The federal government’s student financial aid system has long come under fire, drawing a range of accusations: the U.S. Department of Education is lax in monitoring loan servicers, loan forgiveness is difficult for borrowers to secure, students are shepherded into plans that make little sense for their financial circumstances.
These criticisms took on new fervor as the Biden administration began to rework federal financial aid and approved more than $18.5 billion in loan discharges for more than 750,000 borrowers. The White House is also reportedly considering using executive action to grant broader loan forgiveness.
In light of these discussions, the National Association of Student Financial Aid Administrators, along with a cadre of 21 higher education organizations, developed recommendations to improve the federal loan system. More than two-dozen resulting suggestions range from how to streamline loan plans to how to better oversee servicers.
We’ve summarized some of NASFAA’s recommendations, which are being released in a report Monday. They encompass three major areas: loan servicing, loan repayments and defaults.
The policy recommendations might not affect all of colleges’ day-to-day operations, but they could influence the functioning of a vast student aid system that feeds into one of college leaders’ key concerns — public perception of higher ed.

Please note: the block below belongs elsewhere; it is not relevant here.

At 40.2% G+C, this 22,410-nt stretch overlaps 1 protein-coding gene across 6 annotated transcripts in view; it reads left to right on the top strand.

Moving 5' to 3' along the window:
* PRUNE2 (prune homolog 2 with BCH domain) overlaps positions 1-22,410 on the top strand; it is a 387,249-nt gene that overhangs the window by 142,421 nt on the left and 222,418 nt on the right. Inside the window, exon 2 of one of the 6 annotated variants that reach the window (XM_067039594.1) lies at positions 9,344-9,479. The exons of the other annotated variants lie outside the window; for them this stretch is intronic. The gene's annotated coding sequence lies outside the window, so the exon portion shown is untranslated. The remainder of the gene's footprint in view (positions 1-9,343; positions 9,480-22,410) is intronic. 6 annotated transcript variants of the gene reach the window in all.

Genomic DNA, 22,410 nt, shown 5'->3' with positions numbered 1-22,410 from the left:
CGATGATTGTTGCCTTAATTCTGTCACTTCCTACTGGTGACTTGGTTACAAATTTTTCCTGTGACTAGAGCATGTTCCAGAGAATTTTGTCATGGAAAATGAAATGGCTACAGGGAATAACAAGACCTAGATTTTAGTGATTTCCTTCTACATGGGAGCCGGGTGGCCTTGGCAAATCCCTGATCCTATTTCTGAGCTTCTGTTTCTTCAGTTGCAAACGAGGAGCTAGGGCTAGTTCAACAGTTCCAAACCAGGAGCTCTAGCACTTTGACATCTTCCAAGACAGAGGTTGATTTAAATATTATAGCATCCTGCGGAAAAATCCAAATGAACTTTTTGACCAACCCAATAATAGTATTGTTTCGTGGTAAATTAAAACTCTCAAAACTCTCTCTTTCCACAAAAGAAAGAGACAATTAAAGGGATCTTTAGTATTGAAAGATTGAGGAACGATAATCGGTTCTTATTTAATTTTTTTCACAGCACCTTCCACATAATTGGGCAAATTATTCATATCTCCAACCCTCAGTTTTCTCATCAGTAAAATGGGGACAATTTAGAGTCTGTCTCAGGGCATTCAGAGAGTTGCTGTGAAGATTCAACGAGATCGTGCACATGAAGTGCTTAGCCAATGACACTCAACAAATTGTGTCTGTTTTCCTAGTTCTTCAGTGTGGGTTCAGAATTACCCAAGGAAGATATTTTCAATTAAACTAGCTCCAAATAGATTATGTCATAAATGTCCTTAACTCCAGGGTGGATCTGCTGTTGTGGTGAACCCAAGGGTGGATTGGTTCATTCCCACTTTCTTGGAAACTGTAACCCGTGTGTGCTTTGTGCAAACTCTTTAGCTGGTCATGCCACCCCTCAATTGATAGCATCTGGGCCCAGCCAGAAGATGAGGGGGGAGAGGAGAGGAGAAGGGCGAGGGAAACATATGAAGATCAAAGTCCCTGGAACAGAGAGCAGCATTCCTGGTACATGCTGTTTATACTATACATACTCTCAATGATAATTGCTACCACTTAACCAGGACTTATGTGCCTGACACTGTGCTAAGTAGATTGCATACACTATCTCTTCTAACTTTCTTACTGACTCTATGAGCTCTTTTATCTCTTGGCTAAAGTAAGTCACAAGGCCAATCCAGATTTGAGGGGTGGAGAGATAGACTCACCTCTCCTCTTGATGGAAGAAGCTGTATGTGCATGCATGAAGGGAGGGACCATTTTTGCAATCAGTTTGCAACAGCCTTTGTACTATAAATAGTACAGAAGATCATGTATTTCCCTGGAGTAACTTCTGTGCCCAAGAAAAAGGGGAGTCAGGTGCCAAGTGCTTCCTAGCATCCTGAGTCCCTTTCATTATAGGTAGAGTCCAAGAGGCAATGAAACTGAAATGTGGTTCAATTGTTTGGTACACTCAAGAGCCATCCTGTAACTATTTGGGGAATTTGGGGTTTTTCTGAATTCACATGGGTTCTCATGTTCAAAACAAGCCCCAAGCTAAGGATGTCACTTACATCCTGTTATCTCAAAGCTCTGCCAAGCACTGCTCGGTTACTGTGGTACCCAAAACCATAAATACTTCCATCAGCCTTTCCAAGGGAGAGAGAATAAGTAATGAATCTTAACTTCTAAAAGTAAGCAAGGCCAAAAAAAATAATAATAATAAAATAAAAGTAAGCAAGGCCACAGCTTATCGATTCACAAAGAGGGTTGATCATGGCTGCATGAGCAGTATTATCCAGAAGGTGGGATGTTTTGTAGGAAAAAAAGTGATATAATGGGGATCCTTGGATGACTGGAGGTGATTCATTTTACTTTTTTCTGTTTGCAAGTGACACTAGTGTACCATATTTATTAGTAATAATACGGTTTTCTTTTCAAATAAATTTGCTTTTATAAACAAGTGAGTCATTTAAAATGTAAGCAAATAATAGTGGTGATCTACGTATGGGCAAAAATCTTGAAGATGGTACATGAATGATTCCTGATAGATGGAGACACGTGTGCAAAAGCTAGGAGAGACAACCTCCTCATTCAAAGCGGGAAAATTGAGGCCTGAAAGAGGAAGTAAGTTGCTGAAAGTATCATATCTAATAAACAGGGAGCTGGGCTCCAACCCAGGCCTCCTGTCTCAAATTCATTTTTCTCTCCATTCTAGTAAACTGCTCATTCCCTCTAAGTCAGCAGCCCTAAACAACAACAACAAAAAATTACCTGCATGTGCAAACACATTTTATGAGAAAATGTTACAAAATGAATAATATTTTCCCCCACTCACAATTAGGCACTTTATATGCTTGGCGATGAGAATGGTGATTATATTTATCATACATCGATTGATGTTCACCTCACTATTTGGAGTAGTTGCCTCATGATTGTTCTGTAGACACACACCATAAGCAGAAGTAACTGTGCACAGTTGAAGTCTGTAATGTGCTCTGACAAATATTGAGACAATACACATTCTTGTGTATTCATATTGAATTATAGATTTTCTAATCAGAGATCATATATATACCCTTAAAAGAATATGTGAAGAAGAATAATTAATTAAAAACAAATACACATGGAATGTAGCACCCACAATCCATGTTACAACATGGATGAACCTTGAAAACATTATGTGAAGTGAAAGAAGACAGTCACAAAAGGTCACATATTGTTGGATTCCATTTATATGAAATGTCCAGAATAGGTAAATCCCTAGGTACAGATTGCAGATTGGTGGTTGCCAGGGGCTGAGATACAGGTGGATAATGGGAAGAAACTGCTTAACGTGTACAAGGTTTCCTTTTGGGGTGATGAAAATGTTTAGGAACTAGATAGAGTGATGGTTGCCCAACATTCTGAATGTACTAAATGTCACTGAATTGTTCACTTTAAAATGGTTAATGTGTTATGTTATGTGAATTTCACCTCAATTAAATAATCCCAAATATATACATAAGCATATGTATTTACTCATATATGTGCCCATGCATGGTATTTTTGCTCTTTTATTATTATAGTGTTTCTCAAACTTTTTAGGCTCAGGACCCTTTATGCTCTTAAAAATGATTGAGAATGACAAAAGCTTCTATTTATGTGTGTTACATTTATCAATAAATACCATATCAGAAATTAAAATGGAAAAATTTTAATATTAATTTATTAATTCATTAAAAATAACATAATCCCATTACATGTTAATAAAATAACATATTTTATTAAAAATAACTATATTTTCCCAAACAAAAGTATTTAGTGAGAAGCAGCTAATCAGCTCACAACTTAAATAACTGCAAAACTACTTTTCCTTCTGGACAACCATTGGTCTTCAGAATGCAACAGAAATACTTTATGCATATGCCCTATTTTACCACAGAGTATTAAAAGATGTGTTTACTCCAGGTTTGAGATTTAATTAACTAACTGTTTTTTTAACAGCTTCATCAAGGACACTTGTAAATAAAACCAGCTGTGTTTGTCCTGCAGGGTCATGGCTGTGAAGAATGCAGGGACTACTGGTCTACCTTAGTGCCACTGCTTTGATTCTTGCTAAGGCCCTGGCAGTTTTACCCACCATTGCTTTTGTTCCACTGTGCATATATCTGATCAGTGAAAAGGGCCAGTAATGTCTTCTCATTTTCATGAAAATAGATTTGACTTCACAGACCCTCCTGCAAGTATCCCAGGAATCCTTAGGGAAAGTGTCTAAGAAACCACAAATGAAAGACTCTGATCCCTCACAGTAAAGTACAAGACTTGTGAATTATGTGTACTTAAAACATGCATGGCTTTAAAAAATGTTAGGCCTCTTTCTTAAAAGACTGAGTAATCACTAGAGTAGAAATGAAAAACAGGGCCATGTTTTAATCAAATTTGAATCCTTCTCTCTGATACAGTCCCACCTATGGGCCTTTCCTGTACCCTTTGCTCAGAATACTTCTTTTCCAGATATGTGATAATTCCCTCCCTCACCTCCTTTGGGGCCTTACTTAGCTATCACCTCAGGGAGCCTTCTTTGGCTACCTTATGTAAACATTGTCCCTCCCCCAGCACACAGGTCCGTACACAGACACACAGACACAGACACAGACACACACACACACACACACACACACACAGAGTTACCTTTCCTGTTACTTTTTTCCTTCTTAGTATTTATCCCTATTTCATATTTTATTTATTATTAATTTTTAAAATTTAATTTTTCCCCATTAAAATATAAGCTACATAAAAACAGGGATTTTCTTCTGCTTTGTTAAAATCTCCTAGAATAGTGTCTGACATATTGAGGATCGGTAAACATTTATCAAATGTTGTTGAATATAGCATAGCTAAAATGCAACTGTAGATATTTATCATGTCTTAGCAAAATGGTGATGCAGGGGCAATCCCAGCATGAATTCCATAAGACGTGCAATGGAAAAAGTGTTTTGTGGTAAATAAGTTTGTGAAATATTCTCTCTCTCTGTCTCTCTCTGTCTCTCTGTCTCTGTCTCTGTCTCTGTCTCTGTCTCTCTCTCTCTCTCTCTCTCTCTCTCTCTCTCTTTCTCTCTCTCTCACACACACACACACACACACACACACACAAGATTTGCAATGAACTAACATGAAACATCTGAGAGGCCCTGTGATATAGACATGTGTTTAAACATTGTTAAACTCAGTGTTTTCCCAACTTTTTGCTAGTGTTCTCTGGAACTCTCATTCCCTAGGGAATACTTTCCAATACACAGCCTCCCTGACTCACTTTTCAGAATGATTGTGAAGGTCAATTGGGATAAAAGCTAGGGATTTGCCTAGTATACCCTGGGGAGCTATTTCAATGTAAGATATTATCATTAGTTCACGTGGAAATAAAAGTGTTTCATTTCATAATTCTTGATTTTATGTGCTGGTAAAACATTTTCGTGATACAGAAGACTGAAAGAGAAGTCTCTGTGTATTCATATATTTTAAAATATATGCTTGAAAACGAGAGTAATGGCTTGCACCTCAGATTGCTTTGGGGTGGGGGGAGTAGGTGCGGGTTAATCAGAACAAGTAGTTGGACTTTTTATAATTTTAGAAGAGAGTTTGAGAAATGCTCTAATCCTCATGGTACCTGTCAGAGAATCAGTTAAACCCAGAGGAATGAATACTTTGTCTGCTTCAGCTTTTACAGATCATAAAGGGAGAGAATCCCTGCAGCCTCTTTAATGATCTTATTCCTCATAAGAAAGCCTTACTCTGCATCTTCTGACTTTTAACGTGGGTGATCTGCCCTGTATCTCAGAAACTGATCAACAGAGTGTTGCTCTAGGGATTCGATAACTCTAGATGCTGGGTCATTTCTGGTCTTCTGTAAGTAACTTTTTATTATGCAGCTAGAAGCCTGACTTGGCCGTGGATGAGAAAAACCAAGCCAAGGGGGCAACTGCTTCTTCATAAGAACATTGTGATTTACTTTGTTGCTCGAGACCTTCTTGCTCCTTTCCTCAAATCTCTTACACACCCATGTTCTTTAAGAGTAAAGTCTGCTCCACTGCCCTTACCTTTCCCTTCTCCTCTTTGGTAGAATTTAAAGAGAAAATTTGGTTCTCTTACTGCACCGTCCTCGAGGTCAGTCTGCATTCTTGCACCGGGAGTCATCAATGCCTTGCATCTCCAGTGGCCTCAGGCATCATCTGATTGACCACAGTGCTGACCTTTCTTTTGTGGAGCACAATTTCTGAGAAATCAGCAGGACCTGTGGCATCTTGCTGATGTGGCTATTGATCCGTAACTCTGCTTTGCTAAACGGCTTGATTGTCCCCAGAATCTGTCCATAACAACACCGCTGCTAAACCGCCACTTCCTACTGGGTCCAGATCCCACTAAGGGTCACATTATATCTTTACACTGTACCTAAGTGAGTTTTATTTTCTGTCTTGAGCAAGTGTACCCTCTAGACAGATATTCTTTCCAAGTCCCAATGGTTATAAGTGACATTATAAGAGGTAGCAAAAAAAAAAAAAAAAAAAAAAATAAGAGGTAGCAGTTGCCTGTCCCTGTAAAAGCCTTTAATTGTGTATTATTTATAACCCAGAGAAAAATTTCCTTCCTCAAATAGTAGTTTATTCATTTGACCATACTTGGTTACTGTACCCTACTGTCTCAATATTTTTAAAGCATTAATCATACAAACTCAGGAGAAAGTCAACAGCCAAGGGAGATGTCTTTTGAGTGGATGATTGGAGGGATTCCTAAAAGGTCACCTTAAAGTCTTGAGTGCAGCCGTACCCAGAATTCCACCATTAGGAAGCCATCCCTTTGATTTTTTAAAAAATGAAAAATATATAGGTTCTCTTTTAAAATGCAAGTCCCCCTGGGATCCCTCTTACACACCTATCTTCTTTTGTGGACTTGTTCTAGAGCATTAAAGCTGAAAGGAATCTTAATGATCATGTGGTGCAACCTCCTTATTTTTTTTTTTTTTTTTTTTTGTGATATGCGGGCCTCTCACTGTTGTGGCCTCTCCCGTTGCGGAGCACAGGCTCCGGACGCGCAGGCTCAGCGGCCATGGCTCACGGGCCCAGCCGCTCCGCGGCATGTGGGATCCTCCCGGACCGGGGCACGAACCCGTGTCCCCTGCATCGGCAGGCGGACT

Student loan servicing
One of the top priorities for the Education Department’s Federal Student Aid Office should be to draft a manual of student loan servicing practices, the report states. Policies on loan servicing are rooted in federal law and regulation, but many are left open to the interpretation of FSA, it says.
No single source exists outlining these requirements, which likely has resulted in inequitable treatment of borrowers, according to the report. Should FSA develop such a repository, it should require loan servicers to adhere to its provisions through contracts with those servicers.
NASFAA is also calling for FSA and state regulators to collaborate to supervise loan servicers, partially in an attempt to gauge whether agencies are duplicating this work.
The organization notes little coordination has historically occurred among state and federal entities that have a role in servicer oversight. NASFAA suggests forming a compact to govern loan servicers across state lines, beginning with an audit guide.
The association also wants several reviews to be conducted. One by the U.S. Government Accountability Office, a Congressional watchdog, of FSA, would determine whether the office has enough flexibility in procuring servicer contracts. FSA should also hire a consultant to analyze “the true cost” of offering quality loan servicing, and it should improve data available about the federal student loan portfolio and servicing, NASFAA said.
Part of NASFAA’s recommendations for loan plans revolves around simplifying the system. Its report said that the Education Department should create only three types of plans: an income-driven one, a standard decade-long plan and an extended 25-year plan.